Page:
President Obama never offered a comprehensive explanation of the treaty to the American people. It was not a frequent topic of questions in press conferences. He even refused to take questions from members of his own party when he met with their caucus on Capitol Hill.
The fact that this agreement was shrouded in secrecy and was being advocated by wealthy entrenched interests in the United States and in other countries gave me sufficient cause to somewhat reluctantly refuse to accept the President’s position on this.
And now we have the nuclear agreement with Iran. In many respects, the President has already presented it in a much more palatable way than he did with TPP. In his July 15 press conference, he not only eagerly accepted questions on the agreement; he actually solicited more queries on concerns about the treaty when questions seemed to dry up. The full text of the agreement is on-line. Congress will have up to 60 days to have robust debate and dialogue on the issues. Nuclear experts from both government and private sectors are available to share their thoughts on the understanding. Perhaps most importantly, the rationale for the agreement is clear: to diminish the likelihood of Iran developing nuclear weapons in the near future and thereby promote more world peace. As the President said, there are no guarantees, even with stringent inspection protocols, but it is about as good a deal as could be negotiated under the circumstances.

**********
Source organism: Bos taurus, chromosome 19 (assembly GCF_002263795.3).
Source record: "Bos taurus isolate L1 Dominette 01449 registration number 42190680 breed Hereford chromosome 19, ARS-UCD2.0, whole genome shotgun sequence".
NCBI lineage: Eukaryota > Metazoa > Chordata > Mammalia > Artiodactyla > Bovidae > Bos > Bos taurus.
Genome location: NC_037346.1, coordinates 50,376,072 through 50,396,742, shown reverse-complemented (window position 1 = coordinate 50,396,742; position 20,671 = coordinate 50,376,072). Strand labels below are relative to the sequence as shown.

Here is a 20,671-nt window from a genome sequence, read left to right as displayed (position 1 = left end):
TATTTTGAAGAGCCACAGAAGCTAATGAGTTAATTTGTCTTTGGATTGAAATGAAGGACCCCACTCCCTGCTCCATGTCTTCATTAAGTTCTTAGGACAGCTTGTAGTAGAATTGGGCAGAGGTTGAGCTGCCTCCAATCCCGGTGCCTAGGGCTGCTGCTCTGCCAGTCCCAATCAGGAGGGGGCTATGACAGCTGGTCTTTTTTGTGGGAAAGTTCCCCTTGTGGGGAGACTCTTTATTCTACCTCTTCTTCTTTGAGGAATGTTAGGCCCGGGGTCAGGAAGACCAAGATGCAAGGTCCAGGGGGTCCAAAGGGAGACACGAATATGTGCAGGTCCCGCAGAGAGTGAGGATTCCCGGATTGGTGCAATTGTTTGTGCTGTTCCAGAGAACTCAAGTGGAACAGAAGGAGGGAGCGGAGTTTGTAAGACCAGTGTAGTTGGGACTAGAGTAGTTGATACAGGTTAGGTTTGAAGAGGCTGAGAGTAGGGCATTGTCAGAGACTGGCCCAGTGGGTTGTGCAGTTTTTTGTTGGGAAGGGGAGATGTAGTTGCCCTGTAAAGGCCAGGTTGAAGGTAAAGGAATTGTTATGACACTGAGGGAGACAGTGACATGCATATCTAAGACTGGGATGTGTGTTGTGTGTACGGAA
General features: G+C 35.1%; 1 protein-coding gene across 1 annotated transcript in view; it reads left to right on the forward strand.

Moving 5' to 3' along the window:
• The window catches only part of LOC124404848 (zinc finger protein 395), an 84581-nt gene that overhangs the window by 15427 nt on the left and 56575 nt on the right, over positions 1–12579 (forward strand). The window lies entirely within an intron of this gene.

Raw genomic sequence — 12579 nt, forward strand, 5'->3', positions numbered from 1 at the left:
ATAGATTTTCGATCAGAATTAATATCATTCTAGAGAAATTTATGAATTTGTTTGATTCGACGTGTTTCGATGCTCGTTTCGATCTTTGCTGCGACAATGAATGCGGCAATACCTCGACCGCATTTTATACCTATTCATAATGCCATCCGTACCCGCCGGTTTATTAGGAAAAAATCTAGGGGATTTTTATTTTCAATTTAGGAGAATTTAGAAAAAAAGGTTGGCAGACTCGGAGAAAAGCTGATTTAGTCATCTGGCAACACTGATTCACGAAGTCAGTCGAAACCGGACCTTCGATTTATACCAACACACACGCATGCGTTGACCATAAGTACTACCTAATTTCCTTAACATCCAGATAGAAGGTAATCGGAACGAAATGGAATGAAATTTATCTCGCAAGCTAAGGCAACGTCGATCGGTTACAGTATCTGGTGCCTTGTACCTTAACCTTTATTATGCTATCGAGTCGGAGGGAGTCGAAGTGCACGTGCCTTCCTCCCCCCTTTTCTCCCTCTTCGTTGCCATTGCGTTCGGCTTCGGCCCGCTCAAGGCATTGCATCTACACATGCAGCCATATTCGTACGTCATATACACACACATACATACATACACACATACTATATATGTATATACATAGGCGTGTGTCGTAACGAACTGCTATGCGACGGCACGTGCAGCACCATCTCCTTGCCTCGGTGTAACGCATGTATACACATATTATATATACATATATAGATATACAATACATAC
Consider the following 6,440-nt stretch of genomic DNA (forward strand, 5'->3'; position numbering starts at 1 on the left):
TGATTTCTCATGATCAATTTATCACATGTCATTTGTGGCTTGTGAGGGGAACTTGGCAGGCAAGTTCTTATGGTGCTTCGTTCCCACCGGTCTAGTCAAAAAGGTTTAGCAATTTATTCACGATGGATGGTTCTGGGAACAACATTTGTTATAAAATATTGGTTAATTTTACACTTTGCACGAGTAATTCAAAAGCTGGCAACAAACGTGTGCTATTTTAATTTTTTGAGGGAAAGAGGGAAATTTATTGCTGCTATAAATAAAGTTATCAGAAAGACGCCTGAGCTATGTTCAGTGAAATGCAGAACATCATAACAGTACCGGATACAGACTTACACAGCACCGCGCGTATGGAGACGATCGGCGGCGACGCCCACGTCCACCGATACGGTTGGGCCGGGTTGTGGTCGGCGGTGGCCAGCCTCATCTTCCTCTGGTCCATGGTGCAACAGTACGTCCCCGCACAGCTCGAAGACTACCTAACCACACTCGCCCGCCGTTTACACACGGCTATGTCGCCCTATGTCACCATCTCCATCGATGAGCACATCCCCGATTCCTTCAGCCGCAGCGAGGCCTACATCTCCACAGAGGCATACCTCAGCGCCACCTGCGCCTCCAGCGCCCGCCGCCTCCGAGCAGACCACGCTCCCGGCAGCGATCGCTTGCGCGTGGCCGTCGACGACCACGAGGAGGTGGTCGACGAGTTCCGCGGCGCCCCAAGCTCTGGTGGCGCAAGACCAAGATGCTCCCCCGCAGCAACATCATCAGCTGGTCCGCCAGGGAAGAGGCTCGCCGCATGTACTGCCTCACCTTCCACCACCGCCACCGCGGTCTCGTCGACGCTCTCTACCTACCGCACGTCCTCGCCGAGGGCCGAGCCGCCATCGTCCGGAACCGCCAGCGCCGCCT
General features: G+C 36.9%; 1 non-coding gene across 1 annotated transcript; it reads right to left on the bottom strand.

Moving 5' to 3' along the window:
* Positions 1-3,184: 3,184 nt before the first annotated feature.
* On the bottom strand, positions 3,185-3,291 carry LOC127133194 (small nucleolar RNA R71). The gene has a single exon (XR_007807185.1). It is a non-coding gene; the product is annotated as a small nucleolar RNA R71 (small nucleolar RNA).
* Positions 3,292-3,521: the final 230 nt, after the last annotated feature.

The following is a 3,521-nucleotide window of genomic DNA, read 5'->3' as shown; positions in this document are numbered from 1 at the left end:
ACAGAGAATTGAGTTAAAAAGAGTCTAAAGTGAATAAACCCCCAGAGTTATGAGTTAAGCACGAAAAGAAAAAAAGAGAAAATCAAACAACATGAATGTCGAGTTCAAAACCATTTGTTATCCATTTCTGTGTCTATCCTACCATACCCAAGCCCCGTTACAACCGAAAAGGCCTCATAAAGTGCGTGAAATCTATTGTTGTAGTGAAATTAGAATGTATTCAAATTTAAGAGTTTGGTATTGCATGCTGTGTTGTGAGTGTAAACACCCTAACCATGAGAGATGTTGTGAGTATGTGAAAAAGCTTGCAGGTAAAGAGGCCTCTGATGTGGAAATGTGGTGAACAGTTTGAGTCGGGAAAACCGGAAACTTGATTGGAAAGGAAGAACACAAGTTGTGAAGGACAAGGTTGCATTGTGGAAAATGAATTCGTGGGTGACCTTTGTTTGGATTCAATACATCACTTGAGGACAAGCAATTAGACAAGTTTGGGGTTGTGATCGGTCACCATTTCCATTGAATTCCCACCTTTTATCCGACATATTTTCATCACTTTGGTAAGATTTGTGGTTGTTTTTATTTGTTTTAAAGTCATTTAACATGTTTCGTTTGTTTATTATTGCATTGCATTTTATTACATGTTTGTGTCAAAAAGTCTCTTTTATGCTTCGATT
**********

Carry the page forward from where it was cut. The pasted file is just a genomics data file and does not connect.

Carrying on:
However, my inclination to support the President on a complicated issue like this is somewhat diminished because of what I considered his extremely shoddy and disingenuous defense of the TPP. I’m going to try to learn as much about the Iran agreement from different sources as I can.
I doubt that I am the only person whose confidence in the President has been somewhat diminished because of TPP. Like anyone, he can earn it back. But to quote him from his news conference, he has “some ‘splainin’” to do.